Posts Tagged ‘Kai Hansen’

220px-Blind_guardian_follow_the_blindFollow The Blind is the second full-length studio album by the legendary German Power Metal band, Blind Guardian. It was released in 1989 and sees the band in a bit of a transition period, much more advanced than their debut but not yet fully developed into the full on Power Metal style they would become famous for on the next half-dozen albums.

It also sees the band leaning more into a Thrash Metal direction than at any point in their career, with notable Bay Area Thrash influences in particular. If you like Exodus, Testament and Forbidden’s debuts, and you also like Power Metal then this album is a delightful middle ground. Its harder and more aggressive than future Blind Guardian records, and has also yet to develop the more progressive tendencies of their later period. What it lacks in scope however, it makes up for in sheer fury. I think this album would be a great introduction to the band and indeed to the subgenre for fans of Thrash who are maybe afraid of Power Metal due to its reputation as being a bit flowery and wimpy compared to other Metal styles.

On the downside however, for Power Metal fans especially, all that Thrash influence leaves less room for catchiness, melodies and variety as compared to their other work. That is not to say it is devoid of those qualities, just that it is a smaller percentage of the music than usual. Listen to ‘Fast To Madness’ for example… a brilliant Metal song, but you wouldn’t generate as big a sing-along as say ‘Time Stands Still at the Iron Hill.’ The title track does experiment with different tempos and balancing heavy and clean styles, but more in a …And Justice For All/The Years Of Decay way than in an Imaginations From The Other Side way. Both fine ways to be sure, just depends what mood you are in and what expectations you had when you bought the album in the first place.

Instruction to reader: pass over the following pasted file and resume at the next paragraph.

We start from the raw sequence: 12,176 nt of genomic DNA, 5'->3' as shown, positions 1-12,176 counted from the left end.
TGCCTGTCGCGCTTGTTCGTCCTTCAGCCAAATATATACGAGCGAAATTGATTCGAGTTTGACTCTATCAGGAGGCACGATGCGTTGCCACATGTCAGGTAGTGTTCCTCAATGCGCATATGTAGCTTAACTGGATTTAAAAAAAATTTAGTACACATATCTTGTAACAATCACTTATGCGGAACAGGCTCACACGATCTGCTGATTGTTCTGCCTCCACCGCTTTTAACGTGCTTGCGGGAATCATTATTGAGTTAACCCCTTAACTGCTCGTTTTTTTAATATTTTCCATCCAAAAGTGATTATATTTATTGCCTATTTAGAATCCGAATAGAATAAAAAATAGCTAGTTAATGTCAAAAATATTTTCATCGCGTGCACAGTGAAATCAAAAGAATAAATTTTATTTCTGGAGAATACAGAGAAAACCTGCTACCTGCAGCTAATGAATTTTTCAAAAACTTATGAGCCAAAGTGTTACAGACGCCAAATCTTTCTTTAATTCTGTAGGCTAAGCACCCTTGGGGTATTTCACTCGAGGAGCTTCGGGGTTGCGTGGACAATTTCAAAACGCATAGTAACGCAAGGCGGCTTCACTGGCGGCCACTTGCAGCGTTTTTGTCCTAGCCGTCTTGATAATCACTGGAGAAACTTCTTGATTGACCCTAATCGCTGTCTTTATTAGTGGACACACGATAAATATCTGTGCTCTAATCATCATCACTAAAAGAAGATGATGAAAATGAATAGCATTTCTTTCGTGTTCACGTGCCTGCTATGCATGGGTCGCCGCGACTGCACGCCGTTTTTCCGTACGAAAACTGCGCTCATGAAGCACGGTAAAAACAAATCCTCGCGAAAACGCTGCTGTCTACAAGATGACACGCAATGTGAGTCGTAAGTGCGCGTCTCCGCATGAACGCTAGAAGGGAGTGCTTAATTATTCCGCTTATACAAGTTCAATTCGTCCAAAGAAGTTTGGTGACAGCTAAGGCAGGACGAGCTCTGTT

In terms of songwriting quality, I think Blind Guardian’s albums sort of just got better and better up until about Nightfall In Middle Earth, and so I think this album is better than their debut but not yet as good as Tales From The Twilight World, or the classic Somewhere Far Beyond. That is of course not to say its poor, just that it isn’t as good as the really good stuff. In terms of production, its a bit noisy and harsh on the ears, and works better in small chunks than as a whole. Not unlike fellow Power Metal Pioneers Helloween’s Thrashy Walls Of Jericho album in that regard.

Speaking of Helloween, Kai Hansen makes some guest appearances on this album, both on guitar on ‘Hall Of The King’ and on Guitar and Vocals on ‘Valhalla.’ These for me are two of the best songs on the album anyway, and are made even better by Kai’s presence. The other main highlight is the excellent instrumental ‘Beyond The Ice’ which is one of the best songs on the album for me, very pummeling, quite diverse and with astounding guitar work… it really shows off what a force the band are musically with its bouncy toms and double kicks and the excellent range of riffs and solos.

Overall; Follow The Blind is an experimental album that sees the band trying to find their sound. It is arguably the hardest, fastest and heaviest of their records and arguably the least melodic and catchy. It is however a very decent album that no Blind Guardian fan should miss out on (how could you be a fan and deprive yourself of ‘Banished From Sanctuary’ or ‘Valhalla’?) and that would be a good starting point for fans of heavier music trying Blind Guardian out.

*Ps. The Remastered edition has two cover songs and four early demos to add some value for money. None worth upgrading over in and of themselves, but very welcome if you are getting em for free anyway. *

Gamma Ray - Powerplant

Gamma Ray – Powerplant

Gamma Ray, the legendary German Melodic Power Metal band fronted by the immensely talented Kai Hansen (Founding member of Helloween, member of Iron Saviour & Unisonic, guest contributor to Angra, Blind Guardian, Primal Fear, Hammerfall, Avantasia and all around fingers-in-many-pies mainstay of the Power Metal scene) really came in to their own with their classic fourth studio album Land Of The Free. They had always been great, but something about that 1995 masterpiece really just elevated them even higher.